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You Are The Worst, 'The Blacklist'

By Dustin Rowles | TV | June 24, 2021 |

By Dustin Rowles | TV | June 24, 2021 |


NBC’s The Blacklist aired its eighth season finale last night, and I know exactly what many of you are thinking: “The Blacklist is still on?” Yes, it is, and it’s coming back for a ninth season, to boot.

Like many of you, I watched the first season of The Blacklist because 1) it was a different era of television when occasionally the networks would squeeze out a decent drama, 2) James Spader is just that goddamn good, and 3) because of the compelling mystery at the center of the series: Who is Red Reddington, and what is his relationship to Elizabeth Keen (Megan Boone)? It soon became apparent, however, that aside from the weekly generic action-thriller episodes, The Blacklist was going to spin its wheels on the central mystery for years, and even James Spader isn’t that good (also, Ryan Eggold was killed off the series when he went to go do New Amsterdam). I quit The Blacklist like most everyone else early on, but just because no one we know watches it anymore doesn’t mean it no longer exists (see also: The Walking Dead, American’s Funniest Home Videos).

I am, however, still dying for answers to the series’ central mystery, and every once in a while, I’ll check back in on the series to see if it has finally given us an answer. I checked in again with last night’s season finale, and I thought for sure that this time would be different. Why? Because last night was also the final episode for Megan Boone, who plays Lizzie Keene. I suppose you can only work with James Spader for so long before the paychecks aren’t worth it anymore (from what I understand from interviews and behind-the-scenes accounts from The Office, Spader is a great actor and a decent person, but very eccentric). With Lizzie Keene leaving the series, however, I felt confident that her character would find out about her relationship to Reddington before she left.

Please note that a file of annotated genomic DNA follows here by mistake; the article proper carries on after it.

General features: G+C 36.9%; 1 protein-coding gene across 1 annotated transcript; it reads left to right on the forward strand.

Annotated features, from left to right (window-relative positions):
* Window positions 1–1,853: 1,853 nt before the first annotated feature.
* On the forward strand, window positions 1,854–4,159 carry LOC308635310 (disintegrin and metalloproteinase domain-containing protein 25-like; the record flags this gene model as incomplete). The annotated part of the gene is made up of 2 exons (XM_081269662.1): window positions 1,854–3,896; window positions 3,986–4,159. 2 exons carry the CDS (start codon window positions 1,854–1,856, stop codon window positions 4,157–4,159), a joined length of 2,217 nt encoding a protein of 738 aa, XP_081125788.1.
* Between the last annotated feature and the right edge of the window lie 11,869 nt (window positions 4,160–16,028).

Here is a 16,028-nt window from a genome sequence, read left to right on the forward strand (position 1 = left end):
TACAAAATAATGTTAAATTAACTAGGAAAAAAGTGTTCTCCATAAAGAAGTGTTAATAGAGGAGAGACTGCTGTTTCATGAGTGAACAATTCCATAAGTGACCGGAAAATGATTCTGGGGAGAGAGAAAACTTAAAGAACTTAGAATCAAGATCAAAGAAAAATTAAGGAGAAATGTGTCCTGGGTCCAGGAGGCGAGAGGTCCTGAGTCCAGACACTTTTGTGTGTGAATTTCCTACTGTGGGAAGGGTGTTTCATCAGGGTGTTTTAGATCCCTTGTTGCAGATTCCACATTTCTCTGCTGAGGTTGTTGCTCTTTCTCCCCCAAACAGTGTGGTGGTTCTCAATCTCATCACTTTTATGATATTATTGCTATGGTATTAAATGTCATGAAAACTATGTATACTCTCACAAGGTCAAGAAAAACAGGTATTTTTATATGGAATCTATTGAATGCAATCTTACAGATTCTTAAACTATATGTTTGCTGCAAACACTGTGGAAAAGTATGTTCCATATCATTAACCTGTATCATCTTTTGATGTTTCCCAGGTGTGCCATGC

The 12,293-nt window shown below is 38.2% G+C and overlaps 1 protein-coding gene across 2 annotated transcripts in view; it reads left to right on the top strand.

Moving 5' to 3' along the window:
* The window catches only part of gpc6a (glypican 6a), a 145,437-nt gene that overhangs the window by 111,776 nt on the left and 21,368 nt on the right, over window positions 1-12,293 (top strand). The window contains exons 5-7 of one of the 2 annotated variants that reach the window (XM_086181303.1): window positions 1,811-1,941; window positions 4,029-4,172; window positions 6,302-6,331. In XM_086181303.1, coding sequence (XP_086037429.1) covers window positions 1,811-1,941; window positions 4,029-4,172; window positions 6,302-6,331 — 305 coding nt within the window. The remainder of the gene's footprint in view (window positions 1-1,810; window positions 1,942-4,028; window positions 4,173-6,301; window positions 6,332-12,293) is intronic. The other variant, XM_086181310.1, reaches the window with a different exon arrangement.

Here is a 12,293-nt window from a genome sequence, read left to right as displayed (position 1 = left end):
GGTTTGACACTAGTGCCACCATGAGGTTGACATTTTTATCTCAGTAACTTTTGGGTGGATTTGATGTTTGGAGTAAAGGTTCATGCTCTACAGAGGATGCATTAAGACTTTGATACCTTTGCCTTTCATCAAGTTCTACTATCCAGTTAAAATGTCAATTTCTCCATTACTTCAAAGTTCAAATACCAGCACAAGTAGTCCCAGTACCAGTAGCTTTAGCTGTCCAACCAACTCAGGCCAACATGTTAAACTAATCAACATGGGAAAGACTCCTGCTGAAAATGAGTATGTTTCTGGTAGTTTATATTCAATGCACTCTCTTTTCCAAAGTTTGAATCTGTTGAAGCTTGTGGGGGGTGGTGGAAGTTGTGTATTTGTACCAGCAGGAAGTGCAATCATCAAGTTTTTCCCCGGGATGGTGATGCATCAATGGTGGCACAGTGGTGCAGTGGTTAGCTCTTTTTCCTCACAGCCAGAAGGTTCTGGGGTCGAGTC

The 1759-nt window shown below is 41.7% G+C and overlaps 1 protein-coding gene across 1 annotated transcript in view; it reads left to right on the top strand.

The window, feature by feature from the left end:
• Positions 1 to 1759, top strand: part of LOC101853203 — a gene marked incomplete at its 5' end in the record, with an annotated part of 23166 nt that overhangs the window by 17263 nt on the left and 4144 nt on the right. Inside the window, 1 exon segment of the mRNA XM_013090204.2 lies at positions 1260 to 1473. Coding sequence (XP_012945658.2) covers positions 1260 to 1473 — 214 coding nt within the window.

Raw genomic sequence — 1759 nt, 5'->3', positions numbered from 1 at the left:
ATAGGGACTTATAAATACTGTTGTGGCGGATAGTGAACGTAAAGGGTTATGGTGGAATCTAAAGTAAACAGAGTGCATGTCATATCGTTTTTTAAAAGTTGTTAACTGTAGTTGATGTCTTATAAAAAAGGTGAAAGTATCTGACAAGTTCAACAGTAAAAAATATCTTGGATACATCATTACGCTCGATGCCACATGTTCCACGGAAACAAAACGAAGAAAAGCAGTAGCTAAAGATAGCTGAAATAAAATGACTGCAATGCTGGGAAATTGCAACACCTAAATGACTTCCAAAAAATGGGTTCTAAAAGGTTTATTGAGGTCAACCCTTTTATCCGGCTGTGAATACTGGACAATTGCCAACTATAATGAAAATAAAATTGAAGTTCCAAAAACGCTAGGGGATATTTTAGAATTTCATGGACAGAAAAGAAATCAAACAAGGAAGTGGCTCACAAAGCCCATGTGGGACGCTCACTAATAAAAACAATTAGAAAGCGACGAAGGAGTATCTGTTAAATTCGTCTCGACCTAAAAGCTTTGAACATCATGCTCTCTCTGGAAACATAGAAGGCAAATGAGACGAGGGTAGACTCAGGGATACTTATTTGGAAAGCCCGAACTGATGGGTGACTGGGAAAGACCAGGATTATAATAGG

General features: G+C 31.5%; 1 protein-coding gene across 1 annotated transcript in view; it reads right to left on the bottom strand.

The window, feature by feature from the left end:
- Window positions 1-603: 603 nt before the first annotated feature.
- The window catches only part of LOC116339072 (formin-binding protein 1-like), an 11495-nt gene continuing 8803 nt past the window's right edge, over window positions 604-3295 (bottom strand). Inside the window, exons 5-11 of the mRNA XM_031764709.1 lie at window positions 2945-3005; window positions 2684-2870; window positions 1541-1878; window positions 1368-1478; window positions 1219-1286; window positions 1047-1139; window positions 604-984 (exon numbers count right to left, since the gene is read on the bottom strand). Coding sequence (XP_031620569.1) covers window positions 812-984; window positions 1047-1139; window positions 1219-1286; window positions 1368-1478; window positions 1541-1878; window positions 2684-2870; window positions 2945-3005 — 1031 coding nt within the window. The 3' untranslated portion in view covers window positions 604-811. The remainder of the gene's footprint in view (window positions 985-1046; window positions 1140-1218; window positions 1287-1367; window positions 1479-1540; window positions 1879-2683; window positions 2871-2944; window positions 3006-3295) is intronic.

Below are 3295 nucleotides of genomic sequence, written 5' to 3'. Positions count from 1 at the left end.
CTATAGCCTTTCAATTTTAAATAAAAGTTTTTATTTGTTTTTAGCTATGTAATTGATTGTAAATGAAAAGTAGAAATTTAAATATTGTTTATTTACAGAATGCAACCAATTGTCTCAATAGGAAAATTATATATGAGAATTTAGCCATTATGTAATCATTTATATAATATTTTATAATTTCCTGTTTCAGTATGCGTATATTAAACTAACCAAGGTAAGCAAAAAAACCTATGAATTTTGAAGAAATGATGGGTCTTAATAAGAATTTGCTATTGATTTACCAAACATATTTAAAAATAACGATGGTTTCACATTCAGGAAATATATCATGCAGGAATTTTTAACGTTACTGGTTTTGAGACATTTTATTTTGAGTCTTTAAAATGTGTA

Readers: I was wrong.

Let me tell you how Megan Boone was written out of the series, OK? I’ll remind you again that I have only seen two episodes since the first season, but it’s a network action procedural, so it takes about two minutes to figure out what’s going on based on context clues. This being the season finale, it’s apparent that the season’s big bad had just been taken out, which is a huge relief to Lizzie and Red. But there’s always another head to grow in its place. It also looks like Lizzie might have a little something romantic going on with Agent Ressler (Diego Klattenhoff), who is in the hospital recuperating from injuries sustained in taking out the season-long criminal mastermind.